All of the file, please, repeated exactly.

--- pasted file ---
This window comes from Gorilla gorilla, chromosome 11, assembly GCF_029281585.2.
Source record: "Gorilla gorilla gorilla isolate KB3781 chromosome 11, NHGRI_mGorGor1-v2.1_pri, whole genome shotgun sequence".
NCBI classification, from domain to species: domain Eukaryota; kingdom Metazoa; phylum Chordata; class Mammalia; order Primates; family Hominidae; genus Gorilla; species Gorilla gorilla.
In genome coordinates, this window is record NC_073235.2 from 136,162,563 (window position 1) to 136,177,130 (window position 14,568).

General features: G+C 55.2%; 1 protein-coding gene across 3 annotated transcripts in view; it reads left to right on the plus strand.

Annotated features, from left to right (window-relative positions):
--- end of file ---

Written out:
This window comes from Gorilla gorilla, chromosome 11, assembly GCF_029281585.2.
Source record: "Gorilla gorilla gorilla isolate KB3781 chromosome 11, NHGRI_mGorGor1-v2.1_pri, whole genome shotgun sequence".
NCBI classification, from domain to species: domain Eukaryota; kingdom Metazoa; phylum Chordata; class Mammalia; order Primates; family Hominidae; genus Gorilla; species Gorilla gorilla.
In genome coordinates, this window is record NC_073235.2 from 136,162,563 (window position 1) to 136,177,130 (window position 14,568).

General features: G+C 55.2%; 1 protein-coding gene across 3 annotated transcripts in view; it reads left to right on the plus strand.

Annotated features, from left to right (window-relative positions):